Tag Archives: anti-virus software

Choosing an anti-virus software

Anti-virus software products are a lot like new cars — each year brings different models, which may be better or worse than the previous year’s product. While it’s impractical to change vehicles every year, it’s relatively simple to give up one anti-virus software and switch to another annually, if needed.

I explained in my last post why I decided to end my subscription with Webroot. My search for a new product focused on two main criteria: price and performance.

To get an idea of which products offer the best protection for my computer, I turned to two trusted sources of technology information. PC Magazine offers a review of the best 2013 anti-virus products and PC World offers a similar set of test results. Unfortunately, not every product tested by one publication was evaluated by the other, so I looked for commonalities between the two articles. The products they seemed to agree on were Norton, Bitdefender and Webroot.

Step two was to compare the products offered by Norton and Bitdefender, since I’d already ruled out Webroot. Much like the “trim levels” offered in new cars, anti-virus products offer varying levels of protection. Most product websites provide a comparison chart which shows the features that are common to all its products and then the “extras” you get for upgrading beyond the lowest-priced model. When comparing products, be sure to think about how many computers you need to protect. Some products give you a software license for only one machine, while the more expensive ones typically protect three computers and purchase additional licenses as needed.

The two products that seemed to best fit my needs were Norton Internet Security and Bitdefender Internet Security. Much like cars, these products are constantly “on sale” or subject to various promotions. To get the most bang for my buck, I did a Google search for promotional codes for these products. One of my favorite promo code sites, RetailMeNot, offered a coupon code for 70 percent off the purchase price. This allowed me to purchase Bitdefender Internet Security for $20.98.  The best deal I could find on the Norton product was a 25 percent off promo code, making the purchase price $37.50.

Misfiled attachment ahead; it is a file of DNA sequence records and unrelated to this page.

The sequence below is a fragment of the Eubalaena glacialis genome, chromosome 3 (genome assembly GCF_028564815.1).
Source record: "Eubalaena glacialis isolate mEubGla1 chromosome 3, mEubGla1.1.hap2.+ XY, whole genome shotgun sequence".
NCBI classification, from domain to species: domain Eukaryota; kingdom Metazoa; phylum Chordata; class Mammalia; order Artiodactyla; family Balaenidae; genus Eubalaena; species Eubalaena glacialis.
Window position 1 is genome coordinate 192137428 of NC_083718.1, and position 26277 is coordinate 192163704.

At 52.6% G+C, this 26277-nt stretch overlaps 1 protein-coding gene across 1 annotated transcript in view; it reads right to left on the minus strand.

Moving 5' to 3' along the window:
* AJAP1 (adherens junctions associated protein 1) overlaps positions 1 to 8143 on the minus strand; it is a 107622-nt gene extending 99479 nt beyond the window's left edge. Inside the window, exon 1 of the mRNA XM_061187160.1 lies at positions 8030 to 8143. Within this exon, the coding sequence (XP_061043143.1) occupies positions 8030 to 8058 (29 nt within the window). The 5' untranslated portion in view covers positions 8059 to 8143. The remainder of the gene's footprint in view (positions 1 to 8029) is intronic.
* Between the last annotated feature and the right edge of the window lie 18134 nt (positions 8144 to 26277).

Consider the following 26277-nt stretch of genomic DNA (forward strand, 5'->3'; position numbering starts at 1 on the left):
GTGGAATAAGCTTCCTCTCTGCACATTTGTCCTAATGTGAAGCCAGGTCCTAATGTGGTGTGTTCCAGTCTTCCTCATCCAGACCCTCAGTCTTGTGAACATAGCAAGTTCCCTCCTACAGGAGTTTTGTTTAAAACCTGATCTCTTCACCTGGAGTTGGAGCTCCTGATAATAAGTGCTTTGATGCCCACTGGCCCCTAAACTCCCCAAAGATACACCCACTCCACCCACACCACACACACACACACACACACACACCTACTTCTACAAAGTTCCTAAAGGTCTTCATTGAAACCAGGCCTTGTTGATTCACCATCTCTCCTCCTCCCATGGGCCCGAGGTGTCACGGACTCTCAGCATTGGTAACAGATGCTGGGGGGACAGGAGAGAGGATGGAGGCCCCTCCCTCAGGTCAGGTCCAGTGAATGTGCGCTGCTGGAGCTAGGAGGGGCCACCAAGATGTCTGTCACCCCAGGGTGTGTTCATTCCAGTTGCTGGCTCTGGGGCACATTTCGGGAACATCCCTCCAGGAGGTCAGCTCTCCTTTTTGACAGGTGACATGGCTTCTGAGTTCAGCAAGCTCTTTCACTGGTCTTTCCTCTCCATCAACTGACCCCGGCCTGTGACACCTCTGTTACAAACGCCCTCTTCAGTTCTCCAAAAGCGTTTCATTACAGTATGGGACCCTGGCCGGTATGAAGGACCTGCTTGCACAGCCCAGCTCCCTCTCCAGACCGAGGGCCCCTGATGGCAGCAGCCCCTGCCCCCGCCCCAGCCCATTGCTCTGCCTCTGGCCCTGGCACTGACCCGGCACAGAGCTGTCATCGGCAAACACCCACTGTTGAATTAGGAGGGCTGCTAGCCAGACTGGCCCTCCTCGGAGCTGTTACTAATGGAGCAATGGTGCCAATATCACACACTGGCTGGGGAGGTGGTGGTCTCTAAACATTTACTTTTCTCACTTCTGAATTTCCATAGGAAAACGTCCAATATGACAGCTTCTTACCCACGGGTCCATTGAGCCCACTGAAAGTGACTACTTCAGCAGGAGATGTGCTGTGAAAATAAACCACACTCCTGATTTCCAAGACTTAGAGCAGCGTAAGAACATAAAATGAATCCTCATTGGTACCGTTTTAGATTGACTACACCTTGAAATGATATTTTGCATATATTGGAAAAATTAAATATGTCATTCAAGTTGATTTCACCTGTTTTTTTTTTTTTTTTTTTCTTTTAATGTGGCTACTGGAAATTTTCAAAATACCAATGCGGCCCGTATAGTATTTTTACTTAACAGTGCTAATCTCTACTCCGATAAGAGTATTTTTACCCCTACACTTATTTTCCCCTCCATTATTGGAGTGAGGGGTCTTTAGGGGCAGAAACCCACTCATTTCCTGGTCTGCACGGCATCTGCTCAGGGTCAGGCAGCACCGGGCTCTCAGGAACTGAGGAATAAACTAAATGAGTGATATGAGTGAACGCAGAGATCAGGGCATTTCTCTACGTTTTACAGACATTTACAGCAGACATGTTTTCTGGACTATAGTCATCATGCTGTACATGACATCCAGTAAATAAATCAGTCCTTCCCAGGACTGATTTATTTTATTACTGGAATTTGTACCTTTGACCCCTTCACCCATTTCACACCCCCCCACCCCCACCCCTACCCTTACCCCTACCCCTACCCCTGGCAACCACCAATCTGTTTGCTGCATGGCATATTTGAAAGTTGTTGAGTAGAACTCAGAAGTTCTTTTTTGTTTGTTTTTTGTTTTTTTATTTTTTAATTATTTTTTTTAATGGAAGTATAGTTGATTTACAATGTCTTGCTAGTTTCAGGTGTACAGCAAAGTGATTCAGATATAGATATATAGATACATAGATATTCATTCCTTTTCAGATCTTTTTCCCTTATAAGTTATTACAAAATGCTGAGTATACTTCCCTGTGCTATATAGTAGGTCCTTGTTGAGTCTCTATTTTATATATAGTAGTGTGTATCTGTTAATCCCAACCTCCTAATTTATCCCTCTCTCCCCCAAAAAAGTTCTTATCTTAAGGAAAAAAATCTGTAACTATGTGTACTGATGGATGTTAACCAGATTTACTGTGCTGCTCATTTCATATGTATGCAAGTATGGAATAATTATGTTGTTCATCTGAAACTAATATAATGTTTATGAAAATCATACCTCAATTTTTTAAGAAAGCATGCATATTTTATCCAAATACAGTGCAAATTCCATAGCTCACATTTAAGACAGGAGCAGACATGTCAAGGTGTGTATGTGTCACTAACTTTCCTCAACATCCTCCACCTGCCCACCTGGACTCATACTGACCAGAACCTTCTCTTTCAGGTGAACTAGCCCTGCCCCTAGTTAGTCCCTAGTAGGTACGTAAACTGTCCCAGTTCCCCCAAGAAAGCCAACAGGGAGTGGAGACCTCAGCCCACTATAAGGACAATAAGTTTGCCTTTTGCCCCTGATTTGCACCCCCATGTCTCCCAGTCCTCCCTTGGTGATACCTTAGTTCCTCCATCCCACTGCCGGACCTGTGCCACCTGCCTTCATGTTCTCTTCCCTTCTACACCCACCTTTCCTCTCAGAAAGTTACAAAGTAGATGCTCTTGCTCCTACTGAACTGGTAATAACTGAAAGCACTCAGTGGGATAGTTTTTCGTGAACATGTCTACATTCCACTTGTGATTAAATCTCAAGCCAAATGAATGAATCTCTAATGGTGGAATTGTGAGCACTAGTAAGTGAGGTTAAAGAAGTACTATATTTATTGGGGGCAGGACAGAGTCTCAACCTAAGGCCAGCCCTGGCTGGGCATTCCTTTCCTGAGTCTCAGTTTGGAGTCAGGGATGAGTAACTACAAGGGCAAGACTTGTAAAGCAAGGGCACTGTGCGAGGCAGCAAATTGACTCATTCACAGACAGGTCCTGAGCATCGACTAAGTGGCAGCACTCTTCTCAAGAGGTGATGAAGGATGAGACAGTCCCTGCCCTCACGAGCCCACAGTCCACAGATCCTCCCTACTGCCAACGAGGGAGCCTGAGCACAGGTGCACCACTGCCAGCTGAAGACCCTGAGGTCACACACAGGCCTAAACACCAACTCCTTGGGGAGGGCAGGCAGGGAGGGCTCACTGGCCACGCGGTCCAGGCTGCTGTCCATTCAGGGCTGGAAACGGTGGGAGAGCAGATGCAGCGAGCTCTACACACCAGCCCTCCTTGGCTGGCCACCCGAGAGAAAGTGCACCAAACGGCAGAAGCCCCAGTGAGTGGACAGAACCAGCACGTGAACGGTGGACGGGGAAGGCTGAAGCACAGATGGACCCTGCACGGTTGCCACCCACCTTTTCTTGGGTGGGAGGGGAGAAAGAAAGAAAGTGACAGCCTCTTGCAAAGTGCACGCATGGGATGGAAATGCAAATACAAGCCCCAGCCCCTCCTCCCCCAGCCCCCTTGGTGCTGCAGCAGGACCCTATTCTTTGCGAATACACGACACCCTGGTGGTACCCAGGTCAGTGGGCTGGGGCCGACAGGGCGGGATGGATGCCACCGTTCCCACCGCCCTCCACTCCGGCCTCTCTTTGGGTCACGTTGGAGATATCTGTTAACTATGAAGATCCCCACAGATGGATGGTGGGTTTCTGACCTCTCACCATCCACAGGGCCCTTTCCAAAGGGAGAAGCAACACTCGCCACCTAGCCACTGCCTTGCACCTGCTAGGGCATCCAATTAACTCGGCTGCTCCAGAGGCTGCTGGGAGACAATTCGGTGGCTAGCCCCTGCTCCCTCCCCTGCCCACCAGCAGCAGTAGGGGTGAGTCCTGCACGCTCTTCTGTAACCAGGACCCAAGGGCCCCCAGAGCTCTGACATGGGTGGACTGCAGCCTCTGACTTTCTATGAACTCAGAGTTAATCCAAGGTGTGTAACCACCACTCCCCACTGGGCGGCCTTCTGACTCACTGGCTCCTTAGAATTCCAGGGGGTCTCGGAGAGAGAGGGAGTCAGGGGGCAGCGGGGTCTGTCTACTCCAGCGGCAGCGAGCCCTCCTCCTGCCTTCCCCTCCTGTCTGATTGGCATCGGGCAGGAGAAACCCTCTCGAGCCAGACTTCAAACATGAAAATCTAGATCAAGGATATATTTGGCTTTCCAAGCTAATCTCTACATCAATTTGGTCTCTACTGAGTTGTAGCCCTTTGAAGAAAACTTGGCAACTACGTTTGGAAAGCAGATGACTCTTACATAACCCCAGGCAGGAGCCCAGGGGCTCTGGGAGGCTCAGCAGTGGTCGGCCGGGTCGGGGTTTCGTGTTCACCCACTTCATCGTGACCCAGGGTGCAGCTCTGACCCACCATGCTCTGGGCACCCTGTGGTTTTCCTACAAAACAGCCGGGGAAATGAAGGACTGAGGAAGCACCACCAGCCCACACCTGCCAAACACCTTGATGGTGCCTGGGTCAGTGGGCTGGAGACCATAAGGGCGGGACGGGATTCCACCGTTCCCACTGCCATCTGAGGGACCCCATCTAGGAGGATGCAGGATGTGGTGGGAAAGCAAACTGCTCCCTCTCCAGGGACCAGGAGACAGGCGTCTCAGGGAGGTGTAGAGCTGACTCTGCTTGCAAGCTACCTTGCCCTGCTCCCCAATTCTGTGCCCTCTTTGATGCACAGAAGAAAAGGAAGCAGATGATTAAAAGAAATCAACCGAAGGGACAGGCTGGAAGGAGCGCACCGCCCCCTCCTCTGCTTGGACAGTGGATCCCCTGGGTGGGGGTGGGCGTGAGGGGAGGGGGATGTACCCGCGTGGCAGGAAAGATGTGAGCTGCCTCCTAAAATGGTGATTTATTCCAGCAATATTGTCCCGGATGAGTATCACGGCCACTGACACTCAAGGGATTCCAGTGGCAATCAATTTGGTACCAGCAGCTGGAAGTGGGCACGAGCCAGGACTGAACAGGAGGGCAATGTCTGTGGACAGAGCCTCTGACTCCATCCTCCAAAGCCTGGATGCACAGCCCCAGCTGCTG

Since the two products appear quite similar, I chose Bitdefender. Removing Webroot and installing the new product was a simple process. After I have several months of experience with Bitdefender under my belt, I’ll post a review of my new anti-virus software.

Have you tried Norton or Bitdefender? What as your experience?

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Filed under Product recommendations, Shopping tips, Technology and office equipment

Experience with Webroot antivirus software ends on a sour note

I’d never heard of Webroot anti-virus software until the beginning of 2012, when my McAfee subscription was about to expire. Disappointed by the high subscription fee for McAfee’s anti-virus product, I set out in search of a more affordable way to protect my computer. I found Webroot had good reviews and an attractive subscription price. For $45 plus tax, I got a three-seat license, allowing me to protect my computer, my husband’s and my son’s. You can also get a nice cash-back reward if you start your purchase at Ebates.com — currently, you get 75 percent off your Webroot software via cash back.

Things went very smoothly with Webroot throughout my initial subscription. I never had any problems with computer viruses, malware, etc. I even got a free upgrade to the company’s top-of-the-line product. As the renewal period for my subscription approached, Webroot sent me an email reminding me the product would be automatically renewed on Feb. 13 and explained how I could turn off the auto-renewal if I wanted to. When I noticed the renewal price was $80 (due in part to that free upgrade to a more expensive product), I turned off the automatic renewal on Jan. 30. I received an email confirming I’d successfully completed this task.

Imagine my surprise when I received an email on Feb. 6 stating my subscription had been automatically renewed. While this renewal was at a price $20 cheaper than what was stated in the initial email, this didn’t change the fact the product was renewed without my permission. Equally  concerning was that the product was renewed a week early, and based on the new expiration date, the company had shaved a couple of days off the subscription I’d previously purchased.

I emailed Webroot about my concerns and asked them to reverse the unauthorized charge made to my credit card and to restore my remaining subscription. I received a response in about six hours — an impressive turnaround time. While Webroot did refund my money, it also canceled my current subscription, leaving my computer unprotected. The only way I figured this out was to check the software icon in my system tray — the company never pointed out it had taken this action. Concerned about the safety of all the computers on this subscription, I emailed Webroot again and asked them to restore the remaining week of my subscription. While the company did so within a few minutes, it offered no apology for its mistake.

Overall, Webroot has been a very reliable product, but its customer service when the time came to renew was clearly lacking. I plan to try a new anti-virus software for the next 12 months. In my next post, I’ll offer tips for how to choose such a product.

Have you tried Webroot? If so, what was your experience with the company?

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Filed under Customer service, Technology and office equipment